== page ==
New portrait honoring late attorney added to courthouse – Washington Daily News

A new portrait honoring the late attorney has been added to the courthouse

Posted at 10:42 a.m. Friday, March 3, 2023

Friends and family of Billy Mayo will gather this afternoon (Friday, March 3) at 4:00 PM at the Beaufort County Courthouse to unveil a portrait of the respected attorney.

Mayo, a graduate of Washington High School, was a former attorney for the cities of Belhaven and Aurora.

One of his old friends, Tom Archie, will speak at the unveiling of the portrait. He and Mayo had known each other since the fall of 1968, when Archie moved to the area after graduating from the University of North Carolina at Chapel Hill, where Mayo was also an alumnus.

Ahead of the opening, Archie shared with the Daily News that Mayo often helped him early in his career, pausing to answer a question or find information and resources.

“They called a gentleman’s lawyer,” said Archie. “I don’t think I’ve ever seen Billy lose his temper. He was always quiet and very much a gentleman. I think that’s something we’re sorely missing, at least I did in the last years of my legal practice…”

A joke he shared with Mayo was calling each other “Dr.” Archie was calling Mayo’s office and asking if the doctor was there. The joke was related to Archie’s law degree in 1968 being the first to receive a Juris Doctor instead of a Master of Laws, or LLM.

Other law schools in North Carolina followed suit and began replacing LL.M. degrees with J.D. degrees. When Mayo replaced the degree, Archie joked, “Well, Dr. Mayo, I think that’s wonderful.” Mayo replied with a laugh, “Thank you Dr. Archie.”

Archie thinks that Mayo’s portrait being added to the Beaufort County Courthouse is wonderful. “I think the local bar association decided to do this very well. I am very pleased that this is happening.”

Don Stroud, a public defender in Washington, D.C., was chosen to select the artist for Mayo’s portrait, Mike Bennett of Martin County, whose work can be seen throughout the Southeast, including the Rex Cancer Center in Raleigh, municipal buildings, churches and other institutions.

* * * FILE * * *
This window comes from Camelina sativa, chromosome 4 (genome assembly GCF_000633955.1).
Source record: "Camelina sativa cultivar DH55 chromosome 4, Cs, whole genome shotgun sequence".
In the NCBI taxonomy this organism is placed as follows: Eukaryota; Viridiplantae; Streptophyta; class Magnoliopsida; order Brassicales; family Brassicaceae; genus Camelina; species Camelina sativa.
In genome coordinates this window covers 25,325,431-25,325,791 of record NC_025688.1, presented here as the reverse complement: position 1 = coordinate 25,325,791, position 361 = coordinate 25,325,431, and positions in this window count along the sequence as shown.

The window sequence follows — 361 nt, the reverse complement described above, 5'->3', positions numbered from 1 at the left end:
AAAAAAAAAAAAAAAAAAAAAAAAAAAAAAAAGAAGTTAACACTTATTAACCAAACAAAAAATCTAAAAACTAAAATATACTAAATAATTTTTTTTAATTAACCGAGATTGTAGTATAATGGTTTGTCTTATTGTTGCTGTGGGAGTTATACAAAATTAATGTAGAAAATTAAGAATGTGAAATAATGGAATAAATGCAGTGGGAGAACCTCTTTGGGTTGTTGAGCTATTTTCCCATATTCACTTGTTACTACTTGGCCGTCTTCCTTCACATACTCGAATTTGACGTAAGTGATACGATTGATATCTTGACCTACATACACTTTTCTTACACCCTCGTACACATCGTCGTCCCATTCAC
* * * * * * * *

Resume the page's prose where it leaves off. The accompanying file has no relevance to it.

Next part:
“As wonderful as you may think this portrait is, and as stellar as Mr. Mayo’s career, they do not compare to his greatest legacy — the exceptional family that carries on his legacy of Christian ministry,” Stroud said.

According to the obituary, Mayo served in the U.S. Navy after graduating from Washington High School.

“He was a graduate of the University of North Carolina (AB 1949, LLB 1953, JD 1969). He was on the staff of the NC Attorney General’s Office from 1954 to 1956, served as an administrative assistant to the NC State Bar and Board of Examiners from 1956 to 1957, and was a prosecuting attorney in the Beaufort County District Court from 1957 to 1968. in 1965 was President of the Second Judicial District of Beaufort County and Assistant Solicitor of the Superior Court from 1965 to J.968. He was president of the J.98 J. North Carolina District Attorneys Association and served on the Salvation Army Advisory Board from 1970-1985. He was awarded the Order of the Pine with a long letter for the state of North Carolina and was inducted into North Carolina. Carolina State Bar Hall of Fame. He received the Outstanding District Attorney Award in 1982, the NC Bar Association Award in 1999, and was Beaufort County District Attorney from 1968 to 2014. He first practiced law with his father, John A. Mayo, and later with his son, William P. Mayo, Jr., at Mayo & Mayo Attorneys in Washington, North Carolina.”

Mayo died at the age of 94 on October 17, 2020 at his home in Washington.

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